said electrode unit being removably secured in said container wall opening.
19. A method of treating aqueous liquid to purify it or to increase its pH comprising the steps of:
(a) providing a small portable electrolytic cell having an enclosed electrode and an exposed electrode, and an electrolyte in contact with said enclosed electrode, and no electrolyte in contact with said exposed electrode,
(b) dissolving a salt in aqueous liquid to be treated to produce an electrolyte, and
(c) immersing said cell in said aqueous liquid electrolyte to contact said exposed electrode with said electrolyte and energizing said cell to generate chlorine or other oxidant when said exposed electrode is an anode, or to increase the pH of said liquid when said exposed electrode is a cathode.
20. method according to claim 19 in which
said enclosed electrode is a cathode,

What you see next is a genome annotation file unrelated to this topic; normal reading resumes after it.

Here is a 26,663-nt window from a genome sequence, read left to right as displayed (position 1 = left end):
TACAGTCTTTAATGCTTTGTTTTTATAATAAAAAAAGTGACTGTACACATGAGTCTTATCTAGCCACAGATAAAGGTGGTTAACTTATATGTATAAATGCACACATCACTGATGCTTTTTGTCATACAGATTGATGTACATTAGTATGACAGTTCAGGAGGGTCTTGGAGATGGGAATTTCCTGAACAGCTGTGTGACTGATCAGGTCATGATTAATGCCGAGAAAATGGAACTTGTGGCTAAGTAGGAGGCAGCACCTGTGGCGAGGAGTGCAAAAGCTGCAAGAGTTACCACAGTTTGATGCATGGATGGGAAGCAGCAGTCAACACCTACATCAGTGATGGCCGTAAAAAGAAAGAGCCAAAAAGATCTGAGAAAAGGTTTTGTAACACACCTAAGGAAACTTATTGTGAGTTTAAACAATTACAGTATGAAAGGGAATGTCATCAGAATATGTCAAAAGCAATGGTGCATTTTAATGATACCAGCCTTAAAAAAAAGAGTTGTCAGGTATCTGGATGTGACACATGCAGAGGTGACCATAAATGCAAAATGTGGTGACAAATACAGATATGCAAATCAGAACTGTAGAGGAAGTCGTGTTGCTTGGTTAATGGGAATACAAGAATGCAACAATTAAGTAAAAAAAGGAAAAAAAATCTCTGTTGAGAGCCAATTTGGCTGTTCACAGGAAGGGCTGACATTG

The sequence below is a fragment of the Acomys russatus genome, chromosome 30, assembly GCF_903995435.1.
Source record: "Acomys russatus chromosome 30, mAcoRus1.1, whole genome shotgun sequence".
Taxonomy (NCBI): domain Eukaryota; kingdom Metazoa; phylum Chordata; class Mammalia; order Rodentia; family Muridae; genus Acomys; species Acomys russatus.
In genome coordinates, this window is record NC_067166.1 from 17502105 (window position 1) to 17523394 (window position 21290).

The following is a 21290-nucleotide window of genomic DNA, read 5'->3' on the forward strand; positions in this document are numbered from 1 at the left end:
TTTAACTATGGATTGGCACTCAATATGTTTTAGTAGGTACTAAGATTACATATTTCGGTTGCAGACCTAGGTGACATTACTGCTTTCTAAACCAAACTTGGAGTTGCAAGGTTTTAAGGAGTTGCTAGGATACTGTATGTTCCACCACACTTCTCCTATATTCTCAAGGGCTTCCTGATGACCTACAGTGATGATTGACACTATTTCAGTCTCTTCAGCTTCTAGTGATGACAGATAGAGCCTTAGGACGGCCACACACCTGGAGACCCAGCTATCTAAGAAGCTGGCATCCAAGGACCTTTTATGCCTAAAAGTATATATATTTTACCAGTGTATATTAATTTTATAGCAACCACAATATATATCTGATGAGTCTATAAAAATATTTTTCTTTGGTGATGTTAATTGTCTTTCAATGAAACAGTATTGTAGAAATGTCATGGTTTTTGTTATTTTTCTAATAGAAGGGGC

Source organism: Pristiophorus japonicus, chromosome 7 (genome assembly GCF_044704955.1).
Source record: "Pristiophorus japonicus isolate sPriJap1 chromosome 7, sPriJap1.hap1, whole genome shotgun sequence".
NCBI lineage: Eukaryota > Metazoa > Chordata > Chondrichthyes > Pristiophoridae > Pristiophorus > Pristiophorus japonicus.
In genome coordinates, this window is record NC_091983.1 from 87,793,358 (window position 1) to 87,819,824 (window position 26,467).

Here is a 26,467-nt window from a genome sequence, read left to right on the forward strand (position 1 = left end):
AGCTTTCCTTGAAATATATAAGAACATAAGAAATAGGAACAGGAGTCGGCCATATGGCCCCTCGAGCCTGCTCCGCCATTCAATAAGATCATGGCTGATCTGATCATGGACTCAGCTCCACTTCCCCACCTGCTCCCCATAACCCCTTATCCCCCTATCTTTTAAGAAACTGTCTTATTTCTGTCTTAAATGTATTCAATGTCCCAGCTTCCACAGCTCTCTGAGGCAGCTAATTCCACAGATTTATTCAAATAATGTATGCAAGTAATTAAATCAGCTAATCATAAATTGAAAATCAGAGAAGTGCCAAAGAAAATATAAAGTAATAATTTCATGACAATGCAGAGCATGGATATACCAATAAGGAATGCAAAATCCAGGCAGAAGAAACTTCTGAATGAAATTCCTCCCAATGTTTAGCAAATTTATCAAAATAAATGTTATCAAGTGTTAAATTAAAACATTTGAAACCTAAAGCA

said exposed electrode is an anode,
an ion-permeable membrane is positioned between said anode and said cathode,
the electrolytes is aqueous solution of a chloride salt, and
the product from said anode when said cell is energized is chlorine and other oxidants.
21. A method according to claim 19 in which
said enclosed electrode is an anode,
said exposed electrode is a cathode,
an ion-permeable membrane is positioned between said anode and said cathode,
the electrolyte is aqueous solution of a salt, and
said cathode releases NaOH when said cell is energized to raise the pH of the water in the electrolyte.
22. A method according to claim 19 in which
said cell includes a housing having a hook thereon, and
said cell is placed in a container with said hook supporting the cell for operation.
23. A method according to claim 19 in which
said cell includes a compartment with an opening in a wall thereof,
an ion-permeable membrane secured in said compartment wall opening, and
said another electrode being supported on said compartment adjacent to said membrane and open to the surrounding liquid when the cell is immersed therein.